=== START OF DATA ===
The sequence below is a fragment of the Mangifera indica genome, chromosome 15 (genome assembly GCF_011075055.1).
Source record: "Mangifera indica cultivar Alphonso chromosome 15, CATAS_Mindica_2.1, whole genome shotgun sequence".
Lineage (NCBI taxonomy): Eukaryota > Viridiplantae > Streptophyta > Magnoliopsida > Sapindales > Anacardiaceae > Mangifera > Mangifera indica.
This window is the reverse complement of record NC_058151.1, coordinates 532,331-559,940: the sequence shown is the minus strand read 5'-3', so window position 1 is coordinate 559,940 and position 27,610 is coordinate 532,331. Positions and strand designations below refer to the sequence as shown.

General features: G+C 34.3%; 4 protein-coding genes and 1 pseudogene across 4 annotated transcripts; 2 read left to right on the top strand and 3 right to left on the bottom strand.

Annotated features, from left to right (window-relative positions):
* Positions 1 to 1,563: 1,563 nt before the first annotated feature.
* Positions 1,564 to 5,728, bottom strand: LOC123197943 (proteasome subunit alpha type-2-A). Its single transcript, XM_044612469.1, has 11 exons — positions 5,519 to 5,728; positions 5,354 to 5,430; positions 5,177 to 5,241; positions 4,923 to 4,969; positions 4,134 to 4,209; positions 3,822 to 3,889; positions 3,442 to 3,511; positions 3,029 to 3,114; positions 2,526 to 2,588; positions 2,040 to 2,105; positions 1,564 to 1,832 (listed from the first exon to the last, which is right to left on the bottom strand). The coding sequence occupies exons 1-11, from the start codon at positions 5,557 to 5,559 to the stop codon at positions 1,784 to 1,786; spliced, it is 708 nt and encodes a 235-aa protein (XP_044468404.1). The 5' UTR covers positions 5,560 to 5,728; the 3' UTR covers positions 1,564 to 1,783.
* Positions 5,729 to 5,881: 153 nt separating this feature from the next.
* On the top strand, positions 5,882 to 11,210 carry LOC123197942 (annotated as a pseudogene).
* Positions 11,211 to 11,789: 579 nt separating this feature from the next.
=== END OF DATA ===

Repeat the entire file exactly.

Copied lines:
The sequence below is a fragment of the Mangifera indica genome, chromosome 15 (genome assembly GCF_011075055.1).
Source record: "Mangifera indica cultivar Alphonso chromosome 15, CATAS_Mindica_2.1, whole genome shotgun sequence".
Lineage (NCBI taxonomy): Eukaryota > Viridiplantae > Streptophyta > Magnoliopsida > Sapindales > Anacardiaceae > Mangifera > Mangifera indica.
This window is the reverse complement of record NC_058151.1, coordinates 532,331-559,940: the sequence shown is the minus strand read 5'-3', so window position 1 is coordinate 559,940 and position 27,610 is coordinate 532,331. Positions and strand designations below refer to the sequence as shown.

General features: G+C 34.3%; 4 protein-coding genes and 1 pseudogene across 4 annotated transcripts; 2 read left to right on the top strand and 3 right to left on the bottom strand.

Annotated features, from left to right (window-relative positions):
* Positions 1 to 1,563: 1,563 nt before the first annotated feature.
* Positions 1,564 to 5,728, bottom strand: LOC123197943 (proteasome subunit alpha type-2-A). Its single transcript, XM_044612469.1, has 11 exons — positions 5,519 to 5,728; positions 5,354 to 5,430; positions 5,177 to 5,241; positions 4,923 to 4,969; positions 4,134 to 4,209; positions 3,822 to 3,889; positions 3,442 to 3,511; positions 3,029 to 3,114; positions 2,526 to 2,588; positions 2,040 to 2,105; positions 1,564 to 1,832 (listed from the first exon to the last, which is right to left on the bottom strand). The coding sequence occupies exons 1-11, from the start codon at positions 5,557 to 5,559 to the stop codon at positions 1,784 to 1,786; spliced, it is 708 nt and encodes a 235-aa protein (XP_044468404.1). The 5' UTR covers positions 5,560 to 5,728; the 3' UTR covers positions 1,564 to 1,783.
* Positions 5,729 to 5,881: 153 nt separating this feature from the next.
* On the top strand, positions 5,882 to 11,210 carry LOC123197942 (annotated as a pseudogene).
* Positions 11,211 to 11,789: 579 nt separating this feature from the next.